Jerusalem received a great deal of attention when Empress Helena, the mother of the Emperor Constantine, met with the Bishop Makarius of Jerusalem at the first Conference of Churches at Nicaea in 325 CE. He told the Empress about the decrepit state of sites associated with Christ in Jerusalem. Empress Helena promised to visit Jerusalem next year and arrived with the authority and funds from the Emperor. She was responsible for the construction of the earliest Christian churches and buildings in Jerusalem. In 332 CE, the Church of Holy Sepulcher was built at the site where Christ’s Cross and Nails were found. The church stood on a hill directly facing the ruins of Herod’s Temple on Mount Moriah.
The other important site associated with Christ in Jerusalem is the Garden of Gethsemane, at the foot of the Mount of Olives. The Garden of Gethsemane is filled with two thousand year old olive trees and is mentioned in Gospels. Jesus offered his last prayers in this Garden before he was arrested by the Romans. The Eastern Greek Orthodox believes that Jesus’ mother Mary is buried next to the Garden of Gethsemane, in Mary’s Tomb. The Garden is also attached to the Churches of All Nations built on the remains of a 4th century Byzantine Chapel.
Via Dolorosa, or “Path of Grief”, is probably one of the most popular Christian sites after the Church of Holy Sepulcher in Jerusalem. Via Dolorosa is the path Jesus took bearing his cross from the site of his trial, marked by the Monastery of Flagellation to the Hill of Golgotha, where he was crucified. Via Dolorosa has 14 Stations of the Cross; stations marked by an arch or plaque identifying places where Jesus met his mother or paused out of exhaustion and was comforted by a stranger. The last five Stations of the Cross are inside the Church of Holy Sepulcher, the site of his crucifixion and burial.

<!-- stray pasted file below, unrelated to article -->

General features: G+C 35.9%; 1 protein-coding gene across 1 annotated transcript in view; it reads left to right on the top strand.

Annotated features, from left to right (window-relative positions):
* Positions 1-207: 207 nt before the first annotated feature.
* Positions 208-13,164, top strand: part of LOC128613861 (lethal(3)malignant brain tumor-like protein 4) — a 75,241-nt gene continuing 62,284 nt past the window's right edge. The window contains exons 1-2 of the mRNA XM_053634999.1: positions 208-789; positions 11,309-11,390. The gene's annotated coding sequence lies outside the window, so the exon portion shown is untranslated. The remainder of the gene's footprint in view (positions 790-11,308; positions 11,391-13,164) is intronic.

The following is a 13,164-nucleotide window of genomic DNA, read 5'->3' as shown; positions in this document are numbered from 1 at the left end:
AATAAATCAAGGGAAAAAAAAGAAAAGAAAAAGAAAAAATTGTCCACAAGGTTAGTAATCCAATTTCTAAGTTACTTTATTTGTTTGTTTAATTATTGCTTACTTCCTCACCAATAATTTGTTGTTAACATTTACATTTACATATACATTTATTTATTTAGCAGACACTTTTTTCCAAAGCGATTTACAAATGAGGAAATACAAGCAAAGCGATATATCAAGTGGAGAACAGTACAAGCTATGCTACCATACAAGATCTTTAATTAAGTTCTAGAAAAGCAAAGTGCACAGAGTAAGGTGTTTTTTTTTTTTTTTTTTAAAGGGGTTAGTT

In 614 CE, Persian forces under Chosroes II captured Jerusalem from Byzantium and the Church of Holy Sepulcher was destroyed by a fire. However, the Persian rule lasted only 14 years and the Byzantine army regained control of the city and rebuilt the Church of Holy Sepulcher. During this time, 800 miles to the south of Jerusalem, another charismatic preacher Muhammad (d 632) was laying the foundation of a new faith Islam. This new faith would proclaim that all biblical prophets and Christ were the predecessors of Muhammad. The followers of Islam would soon emerge from the Arabian Peninsula and in 638 CE would take Jerusalem for themselves as the new heirs of the Abrahamic prophetic tradition. The Muslims would hold the city for the next 1300 years with the brief interruption of 92 years, when Crusaders ruled the city in the 12th century.
The third series of the Jerusalem history will cover the Muslim reign over it, starting at 638 CE and ending in 1918 with British occupation of Palestine.
• City of Stones, The hidden history of Jerusalem – Meron Benvenisti
• Jerusalem – Teddy Kollek and Moshe Pearlman
• Jerusalem Blessed Jerusalem Cursed – Thomas A. Idinopulos
• Jerusalem, Rebirth of a City – Martin Gilbert
• Al Quds – Mohammed Abdul Hameed Al-Khateeb
• Jerusalem: One City, Three Faiths – Karen Armstrong